BBC, Iman Sheikh
In the South China Sea, The People’s Republic of China has claimed the largest portion of territory based on a nine-dash line drawn after World War II, which includes the Paracel and Spratly Islands. Despite having made the vague claim public in 1947, China has not formally or specifically defined their claim to the area within the dashes. This claim from China has called forth many disputes amongst other nations who do not recognize China’s declaration or accept its ambiguity.
China’s primary argument for their claim is based upon historical claims dating back centuries to when the empire first began exploring the sea. The Chinese government claims that they were the first to settle, trade and protect the sea and therefore have a historical legitimacy to a large portion of the region. Allegedly, the Chinese discovered many of the Spratly and Paracel Islands, named the formations, harvested the fish-filled waters, and patrolled the area due to the Chinese Navy.
When asked for a direct statement on their stance on the nine-dash line, China replied, “China will not give up anything in the nine-dash line because we have not only historical but legal claim of it.” China continued on to state, “China does not claim ‘almost, virtually, nearly all,’ or the ‘entire’ South China Sea. It’s the media that keeps highlighting this statement. China's official stance is that it claims all rocks, islands, atolls, and reefs within the nine-dash line.”
However, over several of the past decades, China has butted heads with Vietnam and the Philippines over various islands. During the council, Japan made the point of how these nations, have claimed parts of the nine-dash line, which contradicts China’s historical claim to the South China Sea.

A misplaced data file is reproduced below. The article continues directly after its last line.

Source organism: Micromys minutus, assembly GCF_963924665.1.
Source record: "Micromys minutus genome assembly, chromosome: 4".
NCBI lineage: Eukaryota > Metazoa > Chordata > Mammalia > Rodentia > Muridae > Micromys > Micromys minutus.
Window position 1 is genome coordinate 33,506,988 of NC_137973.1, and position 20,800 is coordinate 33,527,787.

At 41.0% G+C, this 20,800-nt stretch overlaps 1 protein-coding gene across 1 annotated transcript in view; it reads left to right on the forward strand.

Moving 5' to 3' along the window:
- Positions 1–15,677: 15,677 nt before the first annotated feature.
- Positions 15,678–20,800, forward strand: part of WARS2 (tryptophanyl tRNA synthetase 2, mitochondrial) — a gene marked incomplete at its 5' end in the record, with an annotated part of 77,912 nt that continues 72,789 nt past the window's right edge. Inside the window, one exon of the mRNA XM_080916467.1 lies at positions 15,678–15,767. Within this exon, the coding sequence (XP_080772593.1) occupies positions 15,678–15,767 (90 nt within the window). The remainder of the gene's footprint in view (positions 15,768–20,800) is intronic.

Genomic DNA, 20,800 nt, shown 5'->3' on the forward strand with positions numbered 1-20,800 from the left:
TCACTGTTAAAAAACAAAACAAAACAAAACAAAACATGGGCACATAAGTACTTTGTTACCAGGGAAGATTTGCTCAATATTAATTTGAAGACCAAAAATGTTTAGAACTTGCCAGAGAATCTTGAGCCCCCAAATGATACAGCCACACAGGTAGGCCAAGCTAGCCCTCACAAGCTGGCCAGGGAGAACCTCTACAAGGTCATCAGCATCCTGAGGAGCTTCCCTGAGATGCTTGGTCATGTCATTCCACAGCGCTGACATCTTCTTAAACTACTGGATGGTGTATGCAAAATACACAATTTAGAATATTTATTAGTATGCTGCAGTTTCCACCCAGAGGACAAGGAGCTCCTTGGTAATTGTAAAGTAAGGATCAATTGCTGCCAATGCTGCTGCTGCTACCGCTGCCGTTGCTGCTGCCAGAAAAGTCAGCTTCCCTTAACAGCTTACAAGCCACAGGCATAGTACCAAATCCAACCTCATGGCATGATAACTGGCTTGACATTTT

China then moved on to display Vietnam’s recognition and support of China’s declaration of the South China Sea through a letter they had sent to the Chinese Premiere in 1958.
Vietnam informed China that it does not recognize China’s nine-dash line as a historical claim. China then proceeded to inquire whether Vietnam is aware of the letter their government wrote in regards to the China’s claim of the South China Sea, who responded that they are aware of the letter but are also aware of China not following all the set promises in the letter since the dispute.
Tension rose between China and Vietnam as the former asked Vietnam if they would retract any other declarations they have made in the past with other nations, as they are doing so with China. Vietnam countered China’s attack by stating that their belief is that the basis of these declarations are the agreement from both nations, and if both parties are unable to uphold the set agreements, the declaration loses its validity.
Vietnam's' final statement went as follows, “Vietnam is not retracting the declaration between themselves and China, but they will not follow through with the declaration until issues have been resolved.”